May 2005 by Scott HarnExcerpts from California Mining Journal, our original title, published 50 years ago this month.
Wayne Sutherland, a metals, gemstones and economic geology specialist with the Wyoming State Geological Survey, said the initial exploration samples were significant.
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The view from the pass at 16,500 feet elevation was astonishing. In one direction, one range of the Andes Mountains rose to over 18,000 feet, while in the other direction the peaks soared to almost 20,000 feet.
Epithermal Ore Deposits Associated With Tertiary Volcanism—And the Feasibility of Metal Detecting for Them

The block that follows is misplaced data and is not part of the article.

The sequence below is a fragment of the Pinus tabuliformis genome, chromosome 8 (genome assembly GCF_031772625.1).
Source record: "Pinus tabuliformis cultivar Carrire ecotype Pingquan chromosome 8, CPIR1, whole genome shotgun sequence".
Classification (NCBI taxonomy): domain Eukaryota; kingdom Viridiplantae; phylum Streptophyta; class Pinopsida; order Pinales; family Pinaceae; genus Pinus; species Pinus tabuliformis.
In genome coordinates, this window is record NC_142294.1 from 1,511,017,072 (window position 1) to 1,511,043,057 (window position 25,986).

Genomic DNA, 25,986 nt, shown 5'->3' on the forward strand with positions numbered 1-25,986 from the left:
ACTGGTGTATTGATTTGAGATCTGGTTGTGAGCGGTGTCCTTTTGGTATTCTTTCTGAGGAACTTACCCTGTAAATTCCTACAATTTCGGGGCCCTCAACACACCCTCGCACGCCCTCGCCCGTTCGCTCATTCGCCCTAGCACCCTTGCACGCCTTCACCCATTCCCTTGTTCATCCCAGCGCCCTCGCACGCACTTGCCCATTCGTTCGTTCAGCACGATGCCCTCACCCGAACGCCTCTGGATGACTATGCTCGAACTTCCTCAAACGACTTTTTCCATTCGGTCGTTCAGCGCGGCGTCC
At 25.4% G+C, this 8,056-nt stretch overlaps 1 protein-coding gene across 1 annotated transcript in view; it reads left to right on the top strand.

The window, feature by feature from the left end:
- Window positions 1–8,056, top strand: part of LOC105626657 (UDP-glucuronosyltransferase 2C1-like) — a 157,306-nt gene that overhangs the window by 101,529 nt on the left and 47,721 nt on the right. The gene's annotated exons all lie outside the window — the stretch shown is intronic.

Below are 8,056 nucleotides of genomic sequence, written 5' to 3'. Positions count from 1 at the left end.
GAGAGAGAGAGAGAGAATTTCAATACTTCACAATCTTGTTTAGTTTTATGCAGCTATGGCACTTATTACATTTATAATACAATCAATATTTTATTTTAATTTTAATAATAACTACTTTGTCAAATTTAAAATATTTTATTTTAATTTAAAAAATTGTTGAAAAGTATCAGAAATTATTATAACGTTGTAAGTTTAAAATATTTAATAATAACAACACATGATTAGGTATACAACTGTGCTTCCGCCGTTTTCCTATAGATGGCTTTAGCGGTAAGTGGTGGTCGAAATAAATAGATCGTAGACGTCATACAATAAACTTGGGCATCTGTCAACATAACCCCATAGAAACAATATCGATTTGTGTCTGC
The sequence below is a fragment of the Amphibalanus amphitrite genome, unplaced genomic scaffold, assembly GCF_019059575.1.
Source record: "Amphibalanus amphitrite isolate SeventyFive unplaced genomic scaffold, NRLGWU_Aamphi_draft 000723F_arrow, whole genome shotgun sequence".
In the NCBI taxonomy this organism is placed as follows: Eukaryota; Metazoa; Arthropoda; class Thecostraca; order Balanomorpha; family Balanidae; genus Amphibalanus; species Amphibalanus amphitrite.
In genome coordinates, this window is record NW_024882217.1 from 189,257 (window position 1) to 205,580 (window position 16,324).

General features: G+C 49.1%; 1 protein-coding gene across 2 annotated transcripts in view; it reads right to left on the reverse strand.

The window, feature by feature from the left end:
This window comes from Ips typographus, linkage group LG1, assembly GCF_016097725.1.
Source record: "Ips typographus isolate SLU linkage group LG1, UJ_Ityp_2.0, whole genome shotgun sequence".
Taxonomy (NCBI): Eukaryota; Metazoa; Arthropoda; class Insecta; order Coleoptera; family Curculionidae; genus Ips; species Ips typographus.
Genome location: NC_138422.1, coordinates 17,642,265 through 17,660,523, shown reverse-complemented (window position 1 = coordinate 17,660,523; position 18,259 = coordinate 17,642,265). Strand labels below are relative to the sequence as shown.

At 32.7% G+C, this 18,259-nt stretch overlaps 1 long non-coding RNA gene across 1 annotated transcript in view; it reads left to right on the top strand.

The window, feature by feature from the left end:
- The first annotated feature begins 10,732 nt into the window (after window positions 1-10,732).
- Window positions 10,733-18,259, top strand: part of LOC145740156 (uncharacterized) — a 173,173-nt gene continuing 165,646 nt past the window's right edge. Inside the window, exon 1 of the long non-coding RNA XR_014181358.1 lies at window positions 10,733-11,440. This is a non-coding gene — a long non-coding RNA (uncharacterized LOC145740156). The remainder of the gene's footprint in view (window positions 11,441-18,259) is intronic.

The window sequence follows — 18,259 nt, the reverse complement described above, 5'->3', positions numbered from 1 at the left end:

Epithermal ore deposits are common in regions of late volcanic activity, especially areas associated with Miocene and later Pliocene extrusive volcanics that have not been deeply eroded since the ore was deposited. Many are simple fissure veins, but stock-works and ore-pipes are also common.
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